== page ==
Tuesday, October 6, 2009

A World Awash in Weapons

I love James Winkler's 'Word from Winkler' in the United Methodist Board of Church and Society. His message today was so eloquent and so persuasive I felt it deserved reposting here in its entirety.
Word from Winkler

An intensely personal ministry
By Jim Winkler, General Secretary, General Board of Church & Society

I’ve become increasingly convinced that a new, deeper level of spiritual consciousness will be needed to confront the growing crises facing the planet. Going to church each Sunday and reading the Bible will not be enough.
Going to church each Sunday and reading the Bible will not be enough.
Today, the United Methodist General Board of Church & Society (GBCS) is resourcing the Council of Bishops as it works to revise its seminal 1986 document against the nuclear arms race, “In Defense of Creation.” The bishops are viewing the challenges facing the whole world through the lens of what former Yale chaplain William Sloane Coffin described as the real axis of evil: pandemic poverty, environmental degradation and a world awash in weapons.
It may well be that the urgency of these problems will force us to change the way we live, especially those of us in the wealthy nations. The prophet Isaiah said:
Say to those who are of a fearful heart,
     “Be strong, do not fear!
Here is your God.
     God will come with vengeance with terrible (retribution).
God will come and save you.”
Then the eyes of the blind shall be opened,
     and the ears of the deaf unstopped;
then the lame shall leap like deer,
     and the tongue of the speechless sings for joy.
For waters shall break forth in the wilderness,
     and streams in the desert;
the burning sand shall become a pool,
     and the thirsty ground springs of water;
the haunt of jackals shall become a swamp,
     the grass shall become reeds and rushes.
                                                                 — Isaiah 35:4-7

Living out our values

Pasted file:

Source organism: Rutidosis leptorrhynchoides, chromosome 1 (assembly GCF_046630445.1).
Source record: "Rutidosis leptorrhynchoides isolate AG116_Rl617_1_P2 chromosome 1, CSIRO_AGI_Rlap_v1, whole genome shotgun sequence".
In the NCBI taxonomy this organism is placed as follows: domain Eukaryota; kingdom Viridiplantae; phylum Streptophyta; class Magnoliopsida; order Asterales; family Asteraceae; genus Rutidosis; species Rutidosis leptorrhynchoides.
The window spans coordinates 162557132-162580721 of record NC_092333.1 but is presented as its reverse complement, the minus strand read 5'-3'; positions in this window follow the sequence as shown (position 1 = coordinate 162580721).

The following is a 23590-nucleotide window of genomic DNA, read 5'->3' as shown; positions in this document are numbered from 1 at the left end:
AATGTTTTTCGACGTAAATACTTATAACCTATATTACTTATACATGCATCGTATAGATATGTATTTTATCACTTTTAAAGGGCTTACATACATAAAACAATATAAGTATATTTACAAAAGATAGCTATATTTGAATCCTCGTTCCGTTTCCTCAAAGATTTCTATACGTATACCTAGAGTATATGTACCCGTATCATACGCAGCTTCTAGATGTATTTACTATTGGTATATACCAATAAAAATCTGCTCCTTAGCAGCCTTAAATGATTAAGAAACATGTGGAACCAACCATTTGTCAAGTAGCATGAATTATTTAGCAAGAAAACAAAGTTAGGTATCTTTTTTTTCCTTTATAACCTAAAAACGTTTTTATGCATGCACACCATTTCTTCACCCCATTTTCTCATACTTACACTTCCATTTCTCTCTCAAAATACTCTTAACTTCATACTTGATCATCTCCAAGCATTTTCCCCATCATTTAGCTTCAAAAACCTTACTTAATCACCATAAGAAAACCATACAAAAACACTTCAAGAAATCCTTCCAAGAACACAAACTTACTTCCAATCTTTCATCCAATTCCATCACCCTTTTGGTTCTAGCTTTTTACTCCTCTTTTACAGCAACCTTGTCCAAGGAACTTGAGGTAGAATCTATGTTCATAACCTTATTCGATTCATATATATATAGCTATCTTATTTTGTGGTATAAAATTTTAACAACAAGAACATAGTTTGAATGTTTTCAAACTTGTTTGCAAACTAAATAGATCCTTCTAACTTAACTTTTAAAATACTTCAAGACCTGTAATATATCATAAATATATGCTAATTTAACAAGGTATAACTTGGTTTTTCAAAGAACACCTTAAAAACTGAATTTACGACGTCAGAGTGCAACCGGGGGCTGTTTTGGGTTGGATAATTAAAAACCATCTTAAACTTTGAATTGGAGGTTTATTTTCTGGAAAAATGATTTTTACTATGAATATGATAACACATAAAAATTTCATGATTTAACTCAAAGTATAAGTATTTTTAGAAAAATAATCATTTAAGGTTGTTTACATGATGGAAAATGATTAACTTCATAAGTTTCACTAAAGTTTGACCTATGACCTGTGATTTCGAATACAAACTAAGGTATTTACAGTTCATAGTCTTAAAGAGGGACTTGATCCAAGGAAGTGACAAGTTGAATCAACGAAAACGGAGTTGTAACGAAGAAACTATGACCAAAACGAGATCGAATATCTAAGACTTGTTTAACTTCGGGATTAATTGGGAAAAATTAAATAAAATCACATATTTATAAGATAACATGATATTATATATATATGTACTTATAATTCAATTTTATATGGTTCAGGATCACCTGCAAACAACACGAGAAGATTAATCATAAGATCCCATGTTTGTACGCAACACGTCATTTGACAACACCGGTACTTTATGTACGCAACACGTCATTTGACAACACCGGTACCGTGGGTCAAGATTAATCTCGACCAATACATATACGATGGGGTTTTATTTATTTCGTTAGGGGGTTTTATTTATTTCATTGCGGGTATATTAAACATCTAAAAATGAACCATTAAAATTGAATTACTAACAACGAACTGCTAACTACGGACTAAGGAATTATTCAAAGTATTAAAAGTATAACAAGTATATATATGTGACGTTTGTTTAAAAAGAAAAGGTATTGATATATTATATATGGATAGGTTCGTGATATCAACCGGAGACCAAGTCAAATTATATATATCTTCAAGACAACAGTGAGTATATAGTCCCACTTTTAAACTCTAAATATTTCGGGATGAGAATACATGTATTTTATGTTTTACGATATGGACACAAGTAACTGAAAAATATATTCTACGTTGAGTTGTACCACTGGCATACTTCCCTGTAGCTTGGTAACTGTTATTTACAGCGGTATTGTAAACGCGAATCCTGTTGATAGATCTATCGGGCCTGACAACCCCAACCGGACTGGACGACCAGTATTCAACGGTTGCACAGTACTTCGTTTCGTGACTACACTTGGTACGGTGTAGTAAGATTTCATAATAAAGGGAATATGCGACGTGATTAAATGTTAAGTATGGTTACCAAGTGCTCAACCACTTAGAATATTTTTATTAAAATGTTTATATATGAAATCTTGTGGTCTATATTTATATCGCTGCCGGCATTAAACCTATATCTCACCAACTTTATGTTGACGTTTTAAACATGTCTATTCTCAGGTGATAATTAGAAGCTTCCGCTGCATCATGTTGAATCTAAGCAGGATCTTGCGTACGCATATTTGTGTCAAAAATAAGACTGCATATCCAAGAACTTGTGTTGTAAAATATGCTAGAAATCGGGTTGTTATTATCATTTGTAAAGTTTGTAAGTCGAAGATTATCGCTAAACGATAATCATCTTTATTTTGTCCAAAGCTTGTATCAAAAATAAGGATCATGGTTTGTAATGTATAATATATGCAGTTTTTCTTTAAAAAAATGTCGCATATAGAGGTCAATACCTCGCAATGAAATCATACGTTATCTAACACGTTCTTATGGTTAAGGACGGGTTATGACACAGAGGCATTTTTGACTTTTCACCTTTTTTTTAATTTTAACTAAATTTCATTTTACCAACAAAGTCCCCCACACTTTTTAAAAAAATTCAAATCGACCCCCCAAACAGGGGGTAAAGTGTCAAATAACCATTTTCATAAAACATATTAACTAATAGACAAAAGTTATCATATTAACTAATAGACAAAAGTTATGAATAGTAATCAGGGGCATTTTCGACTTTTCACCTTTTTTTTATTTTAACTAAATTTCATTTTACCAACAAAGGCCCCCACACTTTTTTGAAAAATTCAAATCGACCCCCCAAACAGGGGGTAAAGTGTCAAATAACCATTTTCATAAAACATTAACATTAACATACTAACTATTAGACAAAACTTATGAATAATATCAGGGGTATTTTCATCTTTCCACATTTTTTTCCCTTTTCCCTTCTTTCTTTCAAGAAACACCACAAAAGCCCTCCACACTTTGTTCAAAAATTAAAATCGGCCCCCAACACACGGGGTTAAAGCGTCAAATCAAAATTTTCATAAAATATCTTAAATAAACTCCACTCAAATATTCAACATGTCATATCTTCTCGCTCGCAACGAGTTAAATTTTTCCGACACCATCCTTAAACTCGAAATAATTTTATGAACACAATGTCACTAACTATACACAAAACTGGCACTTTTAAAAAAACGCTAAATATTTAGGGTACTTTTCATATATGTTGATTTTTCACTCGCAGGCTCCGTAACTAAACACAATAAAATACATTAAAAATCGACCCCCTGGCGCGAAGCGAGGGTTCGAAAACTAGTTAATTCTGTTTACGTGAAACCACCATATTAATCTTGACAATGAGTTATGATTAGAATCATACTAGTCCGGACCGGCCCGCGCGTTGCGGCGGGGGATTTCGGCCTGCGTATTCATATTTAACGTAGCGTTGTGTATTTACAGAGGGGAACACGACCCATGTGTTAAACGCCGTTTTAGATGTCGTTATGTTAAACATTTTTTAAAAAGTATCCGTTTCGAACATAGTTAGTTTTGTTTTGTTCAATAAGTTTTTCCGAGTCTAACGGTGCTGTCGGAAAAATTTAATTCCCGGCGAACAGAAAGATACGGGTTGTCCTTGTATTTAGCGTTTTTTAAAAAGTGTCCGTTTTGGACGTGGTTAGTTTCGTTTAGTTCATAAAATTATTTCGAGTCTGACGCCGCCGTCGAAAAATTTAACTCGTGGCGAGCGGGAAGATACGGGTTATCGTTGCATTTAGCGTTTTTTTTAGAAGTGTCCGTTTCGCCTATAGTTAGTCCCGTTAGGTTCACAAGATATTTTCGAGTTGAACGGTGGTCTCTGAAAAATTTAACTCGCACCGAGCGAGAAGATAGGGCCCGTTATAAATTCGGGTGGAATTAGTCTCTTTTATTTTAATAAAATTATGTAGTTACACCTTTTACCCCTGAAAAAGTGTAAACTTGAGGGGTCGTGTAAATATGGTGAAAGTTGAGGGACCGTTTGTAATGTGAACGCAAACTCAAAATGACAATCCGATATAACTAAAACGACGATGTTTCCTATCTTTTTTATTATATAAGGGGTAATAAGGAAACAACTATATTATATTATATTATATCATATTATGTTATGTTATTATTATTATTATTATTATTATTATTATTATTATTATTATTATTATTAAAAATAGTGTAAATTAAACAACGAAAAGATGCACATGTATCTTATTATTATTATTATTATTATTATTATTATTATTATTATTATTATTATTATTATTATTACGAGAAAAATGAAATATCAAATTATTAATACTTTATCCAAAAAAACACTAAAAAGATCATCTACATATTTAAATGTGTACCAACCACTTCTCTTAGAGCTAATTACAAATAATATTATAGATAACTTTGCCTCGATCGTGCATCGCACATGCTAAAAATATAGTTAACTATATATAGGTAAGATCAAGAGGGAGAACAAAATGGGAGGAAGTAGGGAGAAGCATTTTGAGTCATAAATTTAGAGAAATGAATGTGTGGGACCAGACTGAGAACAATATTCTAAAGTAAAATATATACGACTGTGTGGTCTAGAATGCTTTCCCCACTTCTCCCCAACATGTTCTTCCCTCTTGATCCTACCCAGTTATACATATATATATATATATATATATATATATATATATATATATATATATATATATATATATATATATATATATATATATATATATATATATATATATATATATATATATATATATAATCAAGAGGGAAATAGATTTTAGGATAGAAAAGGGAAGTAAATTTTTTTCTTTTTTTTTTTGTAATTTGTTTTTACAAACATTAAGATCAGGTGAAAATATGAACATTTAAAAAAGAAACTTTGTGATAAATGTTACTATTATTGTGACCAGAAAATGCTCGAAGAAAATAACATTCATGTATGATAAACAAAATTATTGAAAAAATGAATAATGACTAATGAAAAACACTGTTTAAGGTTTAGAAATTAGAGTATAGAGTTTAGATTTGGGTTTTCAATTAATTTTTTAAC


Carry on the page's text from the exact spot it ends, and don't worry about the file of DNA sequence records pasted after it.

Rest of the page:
The changes required are really conservative in nature; they are about living out our values: care for others and the land and the seas, involvement in the community, love of neighbor and stranger, challenging racism, materialism and consumerism, and raising our children to do the same.
We cannot, however, continue to operate as a highly individualistic culture.
We cannot, however, continue to operate as a highly individualistic culture. It is disastrous. Too many have been fooled into believing if they pursue their own self-interest, without regard to others and the larger community, that all will be well.
I see signs of hope. Africa has declared itself a nuclear free zone. The Pelindaba Treaty establishes a legally binding obligation to not only refrain from developing, producing or otherwise acquiring nuclear weapons, but also to not test, allow, assist or encourage testing, dump radioactive waste or station nuclear weapons on the territory of any of the member states of the treaty. This treaty is significant in and of itself, but even more so because the United States has established an Africa military command and is searching for a place to base itself on the continent.
GBCS continues to urge the U.S. Congress to pass strong, clean-energy legislation this year. It was a major victory to secure passage of the House bill that would, for the first time, require the United States to reduce greenhouse gas emissions. Even more important, though, we were successful in including provisions protecting low-income consumers in the United States from higher energy costs and funding to assist developing nations to adapt to the realities of a changing climate.

The faith community

It was the faith community that first raised the impact of energy reform on those living in poverty. Were it not for our persistent advocacy, these critical anti-poverty provisions would not have been included.
The faith community first raised the impact of energy reform on those living in poverty.
The week of Sept. 21 was “climate action week.” A major interfaith worship service was held on Tuesday and key speeches were made at the United Nations by world leaders.
Maldives President Mohamed Nasheed told U.N. delegates: